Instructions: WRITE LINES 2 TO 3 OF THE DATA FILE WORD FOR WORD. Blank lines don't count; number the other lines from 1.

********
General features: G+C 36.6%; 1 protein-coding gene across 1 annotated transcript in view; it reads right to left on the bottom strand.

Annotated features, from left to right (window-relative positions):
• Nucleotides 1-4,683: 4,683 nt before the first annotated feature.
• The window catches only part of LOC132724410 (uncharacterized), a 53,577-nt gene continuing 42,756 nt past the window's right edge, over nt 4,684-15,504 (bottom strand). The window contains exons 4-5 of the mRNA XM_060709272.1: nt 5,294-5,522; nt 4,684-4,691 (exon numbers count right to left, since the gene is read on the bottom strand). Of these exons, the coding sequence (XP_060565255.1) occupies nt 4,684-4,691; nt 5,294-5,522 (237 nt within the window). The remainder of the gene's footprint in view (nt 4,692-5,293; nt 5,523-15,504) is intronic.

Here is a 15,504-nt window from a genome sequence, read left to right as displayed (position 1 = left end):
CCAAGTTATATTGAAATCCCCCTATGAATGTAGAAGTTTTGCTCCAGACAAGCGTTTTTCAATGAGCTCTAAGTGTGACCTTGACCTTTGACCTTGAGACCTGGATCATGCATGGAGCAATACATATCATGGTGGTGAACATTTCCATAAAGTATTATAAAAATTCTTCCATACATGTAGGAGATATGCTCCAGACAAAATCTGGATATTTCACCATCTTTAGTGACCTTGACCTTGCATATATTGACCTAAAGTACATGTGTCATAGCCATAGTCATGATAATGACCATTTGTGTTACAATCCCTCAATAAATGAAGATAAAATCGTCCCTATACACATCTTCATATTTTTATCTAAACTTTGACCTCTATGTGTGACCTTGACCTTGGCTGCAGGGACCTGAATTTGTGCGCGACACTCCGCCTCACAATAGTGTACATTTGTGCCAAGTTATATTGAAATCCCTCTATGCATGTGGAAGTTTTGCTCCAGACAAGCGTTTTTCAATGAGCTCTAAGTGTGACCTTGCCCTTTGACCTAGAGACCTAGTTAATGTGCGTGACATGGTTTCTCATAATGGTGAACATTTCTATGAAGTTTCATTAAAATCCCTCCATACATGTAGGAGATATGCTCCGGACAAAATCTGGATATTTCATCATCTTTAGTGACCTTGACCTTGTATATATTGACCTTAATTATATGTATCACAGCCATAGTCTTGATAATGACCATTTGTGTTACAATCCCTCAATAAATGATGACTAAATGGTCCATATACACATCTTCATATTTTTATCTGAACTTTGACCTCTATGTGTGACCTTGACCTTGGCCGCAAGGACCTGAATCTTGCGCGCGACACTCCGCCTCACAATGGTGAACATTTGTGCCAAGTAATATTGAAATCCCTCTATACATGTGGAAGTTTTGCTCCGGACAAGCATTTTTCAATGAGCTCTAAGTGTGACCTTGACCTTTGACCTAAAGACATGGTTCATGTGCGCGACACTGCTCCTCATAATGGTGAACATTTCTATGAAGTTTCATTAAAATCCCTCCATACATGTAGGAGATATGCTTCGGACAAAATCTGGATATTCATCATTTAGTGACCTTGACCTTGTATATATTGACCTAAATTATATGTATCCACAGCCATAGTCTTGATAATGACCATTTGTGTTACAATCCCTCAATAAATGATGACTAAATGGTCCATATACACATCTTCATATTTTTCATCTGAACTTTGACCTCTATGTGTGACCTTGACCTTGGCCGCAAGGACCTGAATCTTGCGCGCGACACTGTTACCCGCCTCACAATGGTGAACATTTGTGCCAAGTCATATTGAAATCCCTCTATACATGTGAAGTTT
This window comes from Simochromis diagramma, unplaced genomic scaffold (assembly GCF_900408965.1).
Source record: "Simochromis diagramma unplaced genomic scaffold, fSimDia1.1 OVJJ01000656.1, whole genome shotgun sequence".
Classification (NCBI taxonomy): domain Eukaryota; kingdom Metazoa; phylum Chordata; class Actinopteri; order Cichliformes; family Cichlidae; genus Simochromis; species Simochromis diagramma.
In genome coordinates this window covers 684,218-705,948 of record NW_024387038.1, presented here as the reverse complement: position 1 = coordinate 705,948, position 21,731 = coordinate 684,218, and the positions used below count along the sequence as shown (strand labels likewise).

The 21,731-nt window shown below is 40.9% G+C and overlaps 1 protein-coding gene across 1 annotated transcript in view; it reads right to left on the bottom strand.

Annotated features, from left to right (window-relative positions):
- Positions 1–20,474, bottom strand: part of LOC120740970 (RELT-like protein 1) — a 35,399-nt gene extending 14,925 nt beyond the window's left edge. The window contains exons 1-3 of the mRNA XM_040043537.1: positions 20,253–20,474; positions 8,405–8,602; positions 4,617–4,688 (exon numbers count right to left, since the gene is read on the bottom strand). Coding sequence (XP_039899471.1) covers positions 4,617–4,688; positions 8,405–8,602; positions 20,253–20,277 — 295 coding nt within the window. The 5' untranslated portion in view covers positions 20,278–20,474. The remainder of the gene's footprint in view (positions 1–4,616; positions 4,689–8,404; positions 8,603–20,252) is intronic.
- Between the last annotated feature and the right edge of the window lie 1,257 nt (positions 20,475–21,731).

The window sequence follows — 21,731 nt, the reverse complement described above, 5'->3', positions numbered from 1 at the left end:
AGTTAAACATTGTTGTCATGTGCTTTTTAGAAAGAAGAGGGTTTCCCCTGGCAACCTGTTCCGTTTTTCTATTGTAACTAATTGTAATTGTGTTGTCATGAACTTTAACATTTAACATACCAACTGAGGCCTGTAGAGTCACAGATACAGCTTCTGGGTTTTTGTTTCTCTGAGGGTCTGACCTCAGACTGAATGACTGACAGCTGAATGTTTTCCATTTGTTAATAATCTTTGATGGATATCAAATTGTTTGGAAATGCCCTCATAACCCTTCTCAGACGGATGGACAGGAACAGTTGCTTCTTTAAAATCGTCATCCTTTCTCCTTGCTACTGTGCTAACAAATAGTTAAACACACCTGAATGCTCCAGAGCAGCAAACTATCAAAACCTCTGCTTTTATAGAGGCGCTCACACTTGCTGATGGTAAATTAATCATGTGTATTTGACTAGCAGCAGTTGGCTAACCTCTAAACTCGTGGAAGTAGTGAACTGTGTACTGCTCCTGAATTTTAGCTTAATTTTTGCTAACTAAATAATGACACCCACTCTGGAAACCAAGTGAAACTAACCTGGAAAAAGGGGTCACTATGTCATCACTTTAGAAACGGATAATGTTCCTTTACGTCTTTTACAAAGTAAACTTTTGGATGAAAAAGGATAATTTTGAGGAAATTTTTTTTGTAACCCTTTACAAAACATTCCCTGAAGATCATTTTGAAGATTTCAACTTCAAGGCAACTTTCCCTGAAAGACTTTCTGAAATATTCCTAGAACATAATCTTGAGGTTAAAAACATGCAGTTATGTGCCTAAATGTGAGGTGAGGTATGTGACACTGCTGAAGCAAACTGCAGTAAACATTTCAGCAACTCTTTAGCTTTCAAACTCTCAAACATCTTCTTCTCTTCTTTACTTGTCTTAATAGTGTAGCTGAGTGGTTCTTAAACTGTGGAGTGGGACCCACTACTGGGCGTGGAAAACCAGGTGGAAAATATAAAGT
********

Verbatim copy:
Annotated features, from left to right (window-relative positions):
• Nucleotides 1-4,683: 4,683 nt before the first annotated feature.